The Business Council of New York State opposes S.5340 (Larkin) / A.6798 (Weisenberg), which imposes yet another cost mandate on New York’s employers. This legislation would require insurers to provide reimbursement for anesthesia and hospital charges related to dental care for any person who: (a) is under eighteen years of age; (b) is severely disabled; or (c) has a medical condition that requires general anesthesia or hospitalization for the provision of dental services.
Insurance Law currently excludes dental care, except when related to accidental injury or the treatment of congenital defects. This single provision dramatically increases the scope of health insurance coverage in the State for all people less than eighteen years of age. The bill’s excessively broad language does not even require the presence of a medical condition or disability necessitating the use of anesthesia be demonstrated to trigger the coverage for any minor.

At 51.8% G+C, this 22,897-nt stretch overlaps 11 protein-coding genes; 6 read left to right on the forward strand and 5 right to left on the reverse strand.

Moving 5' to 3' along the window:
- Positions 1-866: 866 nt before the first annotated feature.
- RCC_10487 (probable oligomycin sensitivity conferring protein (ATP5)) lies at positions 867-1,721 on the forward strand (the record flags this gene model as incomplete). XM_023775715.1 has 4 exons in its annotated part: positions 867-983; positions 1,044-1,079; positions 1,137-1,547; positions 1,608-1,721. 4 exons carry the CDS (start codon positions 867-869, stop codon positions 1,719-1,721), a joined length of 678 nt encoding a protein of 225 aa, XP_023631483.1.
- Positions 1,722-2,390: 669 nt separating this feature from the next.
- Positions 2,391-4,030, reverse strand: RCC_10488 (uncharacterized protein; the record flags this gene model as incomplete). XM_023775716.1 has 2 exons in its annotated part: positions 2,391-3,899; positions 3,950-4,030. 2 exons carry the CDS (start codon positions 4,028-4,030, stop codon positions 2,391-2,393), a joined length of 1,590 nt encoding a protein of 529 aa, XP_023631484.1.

This bill would impose another unfunded mandate whose cost will be borne solely by those with coverage in the commercial market. Insurance mandates drive up costs for all employer-sponsored plans, and those in the small group, community-rated market are hit the hardest.
In 2007 the Legislature created the New York State Health Care Quality and Cost Containment Commission, which was charged with analyzing the impact on health-insurance costs of proposed legislation that mandates health benefits be offered or made available in individual and group health-insurance policies, contracts and comprehensive health service plans. The Commission was also directed to study the delivery of health benefits or services and the reimbursement of health care providers.
Unfortunately, this Commission has yet to be appointed or meet. Any discussion of additional coverage mandates should be held in abeyance until such time as the Commission is functioning and cost/benefit analysis and reports can be conducted.
For these reasons, The Business Council opposes approval of S.5340 (Larkin) / A.6798 (Weisenberg).